Remember that Thanksgiving lasts for many hours and pace yourself accordingly.

First, to gain the upper hand, you're going to want to lull your opponent into a false sense of security. "I've agreed not to talk about politics today." The fact that you've already mentioned the election will be dismissed as an innocent slip-up.

The other person now has the opportunity to agree to the no politics rule, or engage. They may respond with something like: "Well, I can hardly see how you would justify the position of your candidate anyway considering he/she is a (war criminal/email deleter/sex offender/tax dodger/religious apostate) anyway."

If the other person starts something, you have won the first round. If they do not and you have to instigate the next phase, remember your absolute rightness makes it impossible for your arguments to go unsaid.

5. Reasonable arguments.

Once the debate has begun, sort through your tool bag of half-read Atlantic articles and Fox News talking points for safe topics, picking those that you are especially passionate about. Don't be overly concerned with your grasp of the finer details of the issues in question. The facts tend to sort themselves out in these debates.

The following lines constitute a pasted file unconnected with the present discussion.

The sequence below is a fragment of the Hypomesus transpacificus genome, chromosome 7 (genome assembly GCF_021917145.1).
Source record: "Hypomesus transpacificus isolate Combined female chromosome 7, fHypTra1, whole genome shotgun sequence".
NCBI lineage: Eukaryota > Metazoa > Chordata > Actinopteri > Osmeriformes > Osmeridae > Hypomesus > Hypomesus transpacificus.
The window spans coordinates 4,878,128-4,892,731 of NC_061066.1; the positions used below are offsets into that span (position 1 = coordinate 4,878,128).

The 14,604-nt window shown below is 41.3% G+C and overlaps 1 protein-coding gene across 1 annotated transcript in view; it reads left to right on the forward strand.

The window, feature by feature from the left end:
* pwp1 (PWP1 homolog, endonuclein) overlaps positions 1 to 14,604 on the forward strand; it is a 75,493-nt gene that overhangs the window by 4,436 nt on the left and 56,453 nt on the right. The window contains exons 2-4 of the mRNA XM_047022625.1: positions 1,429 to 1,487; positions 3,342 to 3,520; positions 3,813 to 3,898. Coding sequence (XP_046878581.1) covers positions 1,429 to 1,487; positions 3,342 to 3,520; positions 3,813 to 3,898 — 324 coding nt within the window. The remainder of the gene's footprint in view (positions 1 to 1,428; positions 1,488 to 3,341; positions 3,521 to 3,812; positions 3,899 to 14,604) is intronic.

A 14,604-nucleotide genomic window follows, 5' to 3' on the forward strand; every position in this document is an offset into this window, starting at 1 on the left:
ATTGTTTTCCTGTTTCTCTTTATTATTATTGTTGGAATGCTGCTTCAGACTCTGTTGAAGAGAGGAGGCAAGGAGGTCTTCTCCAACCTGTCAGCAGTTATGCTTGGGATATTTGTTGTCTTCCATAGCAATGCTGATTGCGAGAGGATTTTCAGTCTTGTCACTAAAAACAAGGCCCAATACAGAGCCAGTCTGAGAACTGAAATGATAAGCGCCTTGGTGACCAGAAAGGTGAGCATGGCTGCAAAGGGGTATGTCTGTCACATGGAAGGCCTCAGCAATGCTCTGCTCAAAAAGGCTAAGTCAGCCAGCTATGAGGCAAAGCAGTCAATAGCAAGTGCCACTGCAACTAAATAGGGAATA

Safe topics include:

- Benghazi

- Immigration reform

- Supreme Court appointments

- Private email servers

- The War on Christmas

- Religion and God's general agreement with your political viewpoint.

- U.S. trade policies (Say anything you want about these. No one knows any actual facts).

- Gun rights (Fun statements include: "Bad guys don't obey laws," or "Our forefathers, when they were overthrowing the government, didn't want us to have weapons with which to overthrow the government.")

- Drug legalization ("These laws are needed to stop bad guys from selling drugs, because now bad guys obey laws," or "Look how big my spoon is, man!")

6. Slowly ratchet up intensity.

Obviously during the heat of the eating, you will need to keep the argument at a pace that can be carried on between bites. However, the post-bird pre-pie lull gives you an opportunity to begin the next phase.